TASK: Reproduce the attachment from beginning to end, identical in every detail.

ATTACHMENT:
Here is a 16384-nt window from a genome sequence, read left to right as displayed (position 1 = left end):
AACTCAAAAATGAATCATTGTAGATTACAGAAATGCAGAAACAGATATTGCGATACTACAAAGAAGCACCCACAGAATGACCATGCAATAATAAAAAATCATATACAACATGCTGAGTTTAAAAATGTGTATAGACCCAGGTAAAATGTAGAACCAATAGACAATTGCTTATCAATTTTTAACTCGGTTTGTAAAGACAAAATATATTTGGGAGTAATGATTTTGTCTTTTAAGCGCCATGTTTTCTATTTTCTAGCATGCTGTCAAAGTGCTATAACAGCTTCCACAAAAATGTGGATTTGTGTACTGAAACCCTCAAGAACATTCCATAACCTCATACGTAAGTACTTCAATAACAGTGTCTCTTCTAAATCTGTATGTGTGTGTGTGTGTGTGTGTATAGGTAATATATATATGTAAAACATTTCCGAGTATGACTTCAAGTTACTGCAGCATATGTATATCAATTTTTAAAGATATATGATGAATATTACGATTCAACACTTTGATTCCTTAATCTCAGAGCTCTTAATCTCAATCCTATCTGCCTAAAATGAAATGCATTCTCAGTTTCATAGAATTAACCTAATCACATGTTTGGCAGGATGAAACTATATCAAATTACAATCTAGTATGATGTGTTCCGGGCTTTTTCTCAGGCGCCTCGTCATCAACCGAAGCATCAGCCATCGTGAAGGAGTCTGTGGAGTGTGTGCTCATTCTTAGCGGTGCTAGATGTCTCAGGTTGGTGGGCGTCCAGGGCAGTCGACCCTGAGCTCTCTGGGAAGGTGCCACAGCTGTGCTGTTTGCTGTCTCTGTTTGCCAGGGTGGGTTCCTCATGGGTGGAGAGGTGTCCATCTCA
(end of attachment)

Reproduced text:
Here is a 16384-nt window from a genome sequence, read left to right as displayed (position 1 = left end):
AACTCAAAAATGAATCATTGTAGATTACAGAAATGCAGAAACAGATATTGCGATACTACAAAGAAGCACCCACAGAATGACCATGCAATAATAAAAAATCATATACAACATGCTGAGTTTAAAAATGTGTATAGACCCAGGTAAAATGTAGAACCAATAGACAATTGCTTATCAATTTTTAACTCGGTTTGTAAAGACAAAATATATTTGGGAGTAATGATTTTGTCTTTTAAGCGCCATGTTTTCTATTTTCTAGCATGCTGTCAAAGTGCTATAACAGCTTCCACAAAAATGTGGATTTGTGTACTGAAACCCTCAAGAACATTCCATAACCTCATACGTAAGTACTTCAATAACAGTGTCTCTTCTAAATCTGTATGTGTGTGTGTGTGTGTGTGTATAGGTAATATATATATGTAAAACATTTCCGAGTATGACTTCAAGTTACTGCAGCATATGTATATCAATTTTTAAAGATATATGATGAATATTACGATTCAACACTTTGATTCCTTAATCTCAGAGCTCTTAATCTCAATCCTATCTGCCTAAAATGAAATGCATTCTCAGTTTCATAGAATTAACCTAATCACATGTTTGGCAGGATGAAACTATATCAAATTACAATCTAGTATGATGTGTTCCGGGCTTTTTCTCAGGCGCCTCGTCATCAACCGAAGCATCAGCCATCGTGAAGGAGTCTGTGGAGTGTGTGCTCATTCTTAGCGGTGCTAGATGTCTCAGGTTGGTGGGCGTCCAGGGCAGTCGACCCTGAGCTCTCTGGGAAGGTGCCACAGCTGTGCTGTTTGCTGTCTCTGTTTGCCAGGGTGGGTTCCTCATGGGTGGAGAGGTGTCCATCTCA